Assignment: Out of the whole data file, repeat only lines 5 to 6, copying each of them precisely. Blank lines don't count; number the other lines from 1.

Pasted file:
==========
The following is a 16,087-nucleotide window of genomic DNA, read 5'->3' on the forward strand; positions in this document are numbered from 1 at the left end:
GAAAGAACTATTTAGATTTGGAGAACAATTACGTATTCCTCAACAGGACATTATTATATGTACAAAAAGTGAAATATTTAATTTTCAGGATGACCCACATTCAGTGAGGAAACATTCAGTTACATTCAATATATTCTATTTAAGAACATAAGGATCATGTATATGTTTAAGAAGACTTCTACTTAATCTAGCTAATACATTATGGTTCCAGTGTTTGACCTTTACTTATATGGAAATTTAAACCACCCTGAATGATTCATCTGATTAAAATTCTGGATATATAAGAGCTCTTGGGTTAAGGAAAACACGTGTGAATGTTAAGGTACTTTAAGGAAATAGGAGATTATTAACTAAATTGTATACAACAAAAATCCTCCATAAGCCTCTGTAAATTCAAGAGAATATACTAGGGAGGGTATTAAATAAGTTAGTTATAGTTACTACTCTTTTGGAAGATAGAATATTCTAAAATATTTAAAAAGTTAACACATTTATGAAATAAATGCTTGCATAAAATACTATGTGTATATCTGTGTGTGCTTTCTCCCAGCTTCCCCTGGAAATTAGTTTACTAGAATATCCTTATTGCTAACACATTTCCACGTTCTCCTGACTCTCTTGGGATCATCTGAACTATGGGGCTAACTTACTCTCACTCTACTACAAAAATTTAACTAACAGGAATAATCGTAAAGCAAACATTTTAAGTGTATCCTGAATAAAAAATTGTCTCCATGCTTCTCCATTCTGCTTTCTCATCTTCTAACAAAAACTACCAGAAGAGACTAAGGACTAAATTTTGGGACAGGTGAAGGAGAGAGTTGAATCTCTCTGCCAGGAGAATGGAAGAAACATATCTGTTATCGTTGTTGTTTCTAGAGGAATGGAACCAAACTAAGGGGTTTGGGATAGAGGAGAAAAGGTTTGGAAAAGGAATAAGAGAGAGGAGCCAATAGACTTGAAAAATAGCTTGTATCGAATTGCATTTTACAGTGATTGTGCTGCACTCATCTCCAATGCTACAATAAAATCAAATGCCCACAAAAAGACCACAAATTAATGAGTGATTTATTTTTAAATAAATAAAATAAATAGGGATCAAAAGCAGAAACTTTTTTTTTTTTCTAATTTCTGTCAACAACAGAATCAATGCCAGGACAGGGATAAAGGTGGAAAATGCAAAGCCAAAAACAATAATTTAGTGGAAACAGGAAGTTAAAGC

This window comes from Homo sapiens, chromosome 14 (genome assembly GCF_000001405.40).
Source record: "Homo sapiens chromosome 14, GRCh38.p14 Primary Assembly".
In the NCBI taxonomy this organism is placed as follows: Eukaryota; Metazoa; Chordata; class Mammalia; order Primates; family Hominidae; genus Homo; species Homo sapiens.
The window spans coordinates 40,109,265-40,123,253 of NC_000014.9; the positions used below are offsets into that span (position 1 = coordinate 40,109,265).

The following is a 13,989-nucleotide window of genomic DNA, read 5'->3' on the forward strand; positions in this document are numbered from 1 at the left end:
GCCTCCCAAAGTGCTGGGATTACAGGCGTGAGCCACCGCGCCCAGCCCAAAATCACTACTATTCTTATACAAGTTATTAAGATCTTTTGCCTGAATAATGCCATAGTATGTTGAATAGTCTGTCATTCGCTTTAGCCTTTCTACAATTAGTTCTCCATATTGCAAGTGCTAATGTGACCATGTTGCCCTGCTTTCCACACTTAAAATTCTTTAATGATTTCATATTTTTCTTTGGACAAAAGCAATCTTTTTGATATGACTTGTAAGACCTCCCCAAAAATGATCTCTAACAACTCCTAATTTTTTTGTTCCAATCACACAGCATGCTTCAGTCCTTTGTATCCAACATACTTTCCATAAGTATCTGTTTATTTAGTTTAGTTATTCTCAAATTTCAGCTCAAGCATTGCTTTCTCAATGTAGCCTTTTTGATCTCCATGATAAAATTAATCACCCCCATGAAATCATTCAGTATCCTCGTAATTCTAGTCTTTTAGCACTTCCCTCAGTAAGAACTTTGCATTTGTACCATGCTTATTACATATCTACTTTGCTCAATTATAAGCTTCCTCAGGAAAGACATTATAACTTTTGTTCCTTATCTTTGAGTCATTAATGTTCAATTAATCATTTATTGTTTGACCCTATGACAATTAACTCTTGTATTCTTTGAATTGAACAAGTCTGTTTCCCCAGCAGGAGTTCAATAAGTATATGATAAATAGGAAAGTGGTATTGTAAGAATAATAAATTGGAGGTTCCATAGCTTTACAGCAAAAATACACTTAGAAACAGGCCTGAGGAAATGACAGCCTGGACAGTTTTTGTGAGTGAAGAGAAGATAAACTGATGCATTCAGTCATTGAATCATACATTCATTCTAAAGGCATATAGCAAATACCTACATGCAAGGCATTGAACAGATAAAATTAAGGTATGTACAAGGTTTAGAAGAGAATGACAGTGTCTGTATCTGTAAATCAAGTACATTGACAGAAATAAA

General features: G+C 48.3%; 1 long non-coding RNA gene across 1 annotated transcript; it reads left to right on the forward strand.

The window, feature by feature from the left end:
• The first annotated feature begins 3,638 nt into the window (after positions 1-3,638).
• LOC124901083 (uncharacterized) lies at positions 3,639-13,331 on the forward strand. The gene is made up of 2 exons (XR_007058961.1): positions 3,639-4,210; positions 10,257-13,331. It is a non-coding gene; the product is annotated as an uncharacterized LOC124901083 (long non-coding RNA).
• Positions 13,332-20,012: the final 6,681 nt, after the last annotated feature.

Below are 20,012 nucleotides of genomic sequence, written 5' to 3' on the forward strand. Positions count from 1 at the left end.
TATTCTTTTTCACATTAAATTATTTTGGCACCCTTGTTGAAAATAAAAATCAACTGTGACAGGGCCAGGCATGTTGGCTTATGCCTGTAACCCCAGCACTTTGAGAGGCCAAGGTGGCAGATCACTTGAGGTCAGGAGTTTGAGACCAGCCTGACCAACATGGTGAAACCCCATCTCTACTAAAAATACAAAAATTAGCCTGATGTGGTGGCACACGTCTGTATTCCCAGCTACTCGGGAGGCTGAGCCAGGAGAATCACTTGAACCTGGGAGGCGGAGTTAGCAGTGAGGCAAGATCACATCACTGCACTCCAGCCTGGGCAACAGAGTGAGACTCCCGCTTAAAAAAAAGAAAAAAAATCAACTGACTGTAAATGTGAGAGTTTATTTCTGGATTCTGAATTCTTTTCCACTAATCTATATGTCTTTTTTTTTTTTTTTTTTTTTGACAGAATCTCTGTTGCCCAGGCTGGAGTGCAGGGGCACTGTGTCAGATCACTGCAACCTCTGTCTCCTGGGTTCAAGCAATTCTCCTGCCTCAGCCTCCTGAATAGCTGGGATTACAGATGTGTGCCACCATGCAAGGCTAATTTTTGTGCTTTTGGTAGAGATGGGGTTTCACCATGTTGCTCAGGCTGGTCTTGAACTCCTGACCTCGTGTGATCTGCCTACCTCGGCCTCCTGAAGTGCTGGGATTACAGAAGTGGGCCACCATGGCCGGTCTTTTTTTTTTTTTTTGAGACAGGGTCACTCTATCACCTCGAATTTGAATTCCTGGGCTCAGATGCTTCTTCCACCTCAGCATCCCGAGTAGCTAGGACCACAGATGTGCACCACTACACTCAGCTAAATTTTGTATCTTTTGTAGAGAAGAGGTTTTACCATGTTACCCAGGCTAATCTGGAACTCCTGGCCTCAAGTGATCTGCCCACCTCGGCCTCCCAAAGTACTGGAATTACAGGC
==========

In the NCBI taxonomy this organism is placed as follows: Eukaryota; Metazoa; Chordata; class Mammalia; order Primates; family Hominidae; genus Homo; species Homo sapiens.
The window spans coordinates 40,109,265-40,123,253 of NC_000014.9; the positions used below are offsets into that span (position 1 = coordinate 40,109,265).